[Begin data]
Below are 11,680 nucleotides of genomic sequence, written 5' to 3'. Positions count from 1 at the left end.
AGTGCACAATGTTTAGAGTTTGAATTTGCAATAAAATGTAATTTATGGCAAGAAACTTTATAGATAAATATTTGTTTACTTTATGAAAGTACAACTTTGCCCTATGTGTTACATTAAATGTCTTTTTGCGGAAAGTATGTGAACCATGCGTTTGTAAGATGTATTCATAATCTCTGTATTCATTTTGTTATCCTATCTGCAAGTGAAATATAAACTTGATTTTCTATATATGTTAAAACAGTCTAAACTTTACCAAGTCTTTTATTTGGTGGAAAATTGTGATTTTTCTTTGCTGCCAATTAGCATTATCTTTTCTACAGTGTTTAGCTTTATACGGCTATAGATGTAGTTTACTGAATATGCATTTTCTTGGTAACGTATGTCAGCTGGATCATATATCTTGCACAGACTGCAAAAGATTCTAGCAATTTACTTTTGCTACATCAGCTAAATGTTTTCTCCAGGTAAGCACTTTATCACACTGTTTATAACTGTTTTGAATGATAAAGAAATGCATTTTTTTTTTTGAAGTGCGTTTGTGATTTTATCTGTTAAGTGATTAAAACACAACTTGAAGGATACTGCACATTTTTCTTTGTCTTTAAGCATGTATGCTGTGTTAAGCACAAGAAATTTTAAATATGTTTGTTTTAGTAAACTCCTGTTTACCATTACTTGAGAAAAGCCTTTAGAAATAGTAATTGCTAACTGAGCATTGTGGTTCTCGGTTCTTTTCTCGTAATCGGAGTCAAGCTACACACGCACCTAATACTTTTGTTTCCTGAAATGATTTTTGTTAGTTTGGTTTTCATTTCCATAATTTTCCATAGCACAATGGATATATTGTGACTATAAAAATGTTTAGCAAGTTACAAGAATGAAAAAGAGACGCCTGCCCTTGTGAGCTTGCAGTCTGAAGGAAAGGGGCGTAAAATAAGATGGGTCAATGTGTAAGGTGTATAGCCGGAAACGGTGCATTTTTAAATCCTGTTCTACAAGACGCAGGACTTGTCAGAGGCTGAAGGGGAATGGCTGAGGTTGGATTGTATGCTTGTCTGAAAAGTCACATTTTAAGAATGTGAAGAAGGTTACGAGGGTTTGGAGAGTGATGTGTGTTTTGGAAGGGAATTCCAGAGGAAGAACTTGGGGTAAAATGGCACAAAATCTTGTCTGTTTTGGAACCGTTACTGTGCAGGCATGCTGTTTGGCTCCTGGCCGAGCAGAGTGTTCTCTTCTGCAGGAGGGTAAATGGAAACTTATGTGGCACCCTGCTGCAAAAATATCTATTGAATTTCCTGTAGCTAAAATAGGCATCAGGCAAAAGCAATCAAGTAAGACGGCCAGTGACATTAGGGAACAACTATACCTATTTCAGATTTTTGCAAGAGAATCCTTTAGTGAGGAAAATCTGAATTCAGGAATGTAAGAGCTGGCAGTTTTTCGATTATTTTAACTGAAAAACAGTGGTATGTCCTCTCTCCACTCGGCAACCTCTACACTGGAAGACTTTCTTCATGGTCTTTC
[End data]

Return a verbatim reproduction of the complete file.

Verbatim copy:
Below are 11,680 nucleotides of genomic sequence, written 5' to 3'. Positions count from 1 at the left end.
AGTGCACAATGTTTAGAGTTTGAATTTGCAATAAAATGTAATTTATGGCAAGAAACTTTATAGATAAATATTTGTTTACTTTATGAAAGTACAACTTTGCCCTATGTGTTACATTAAATGTCTTTTTGCGGAAAGTATGTGAACCATGCGTTTGTAAGATGTATTCATAATCTCTGTATTCATTTTGTTATCCTATCTGCAAGTGAAATATAAACTTGATTTTCTATATATGTTAAAACAGTCTAAACTTTACCAAGTCTTTTATTTGGTGGAAAATTGTGATTTTTCTTTGCTGCCAATTAGCATTATCTTTTCTACAGTGTTTAGCTTTATACGGCTATAGATGTAGTTTACTGAATATGCATTTTCTTGGTAACGTATGTCAGCTGGATCATATATCTTGCACAGACTGCAAAAGATTCTAGCAATTTACTTTTGCTACATCAGCTAAATGTTTTCTCCAGGTAAGCACTTTATCACACTGTTTATAACTGTTTTGAATGATAAAGAAATGCATTTTTTTTTTTGAAGTGCGTTTGTGATTTTATCTGTTAAGTGATTAAAACACAACTTGAAGGATACTGCACATTTTTCTTTGTCTTTAAGCATGTATGCTGTGTTAAGCACAAGAAATTTTAAATATGTTTGTTTTAGTAAACTCCTGTTTACCATTACTTGAGAAAAGCCTTTAGAAATAGTAATTGCTAACTGAGCATTGTGGTTCTCGGTTCTTTTCTCGTAATCGGAGTCAAGCTACACACGCACCTAATACTTTTGTTTCCTGAAATGATTTTTGTTAGTTTGGTTTTCATTTCCATAATTTTCCATAGCACAATGGATATATTGTGACTATAAAAATGTTTAGCAAGTTACAAGAATGAAAAAGAGACGCCTGCCCTTGTGAGCTTGCAGTCTGAAGGAAAGGGGCGTAAAATAAGATGGGTCAATGTGTAAGGTGTATAGCCGGAAACGGTGCATTTTTAAATCCTGTTCTACAAGACGCAGGACTTGTCAGAGGCTGAAGGGGAATGGCTGAGGTTGGATTGTATGCTTGTCTGAAAAGTCACATTTTAAGAATGTGAAGAAGGTTACGAGGGTTTGGAGAGTGATGTGTGTTTTGGAAGGGAATTCCAGAGGAAGAACTTGGGGTAAAATGGCACAAAATCTTGTCTGTTTTGGAACCGTTACTGTGCAGGCATGCTGTTTGGCTCCTGGCCGAGCAGAGTGTTCTCTTCTGCAGGAGGGTAAATGGAAACTTATGTGGCACCCTGCTGCAAAAATATCTATTGAATTTCCTGTAGCTAAAATAGGCATCAGGCAAAAGCAATCAAGTAAGACGGCCAGTGACATTAGGGAACAACTATACCTATTTCAGATTTTTGCAAGAGAATCCTTTAGTGAGGAAAATCTGAATTCAGGAATGTAAGAGCTGGCAGTTTTTCGATTATTTTAACTGAAAAACAGTGGTATGTCCTCTCTCCACTCGGCAACCTCTACACTGGAAGACTTTCTTCATGGTCTTTC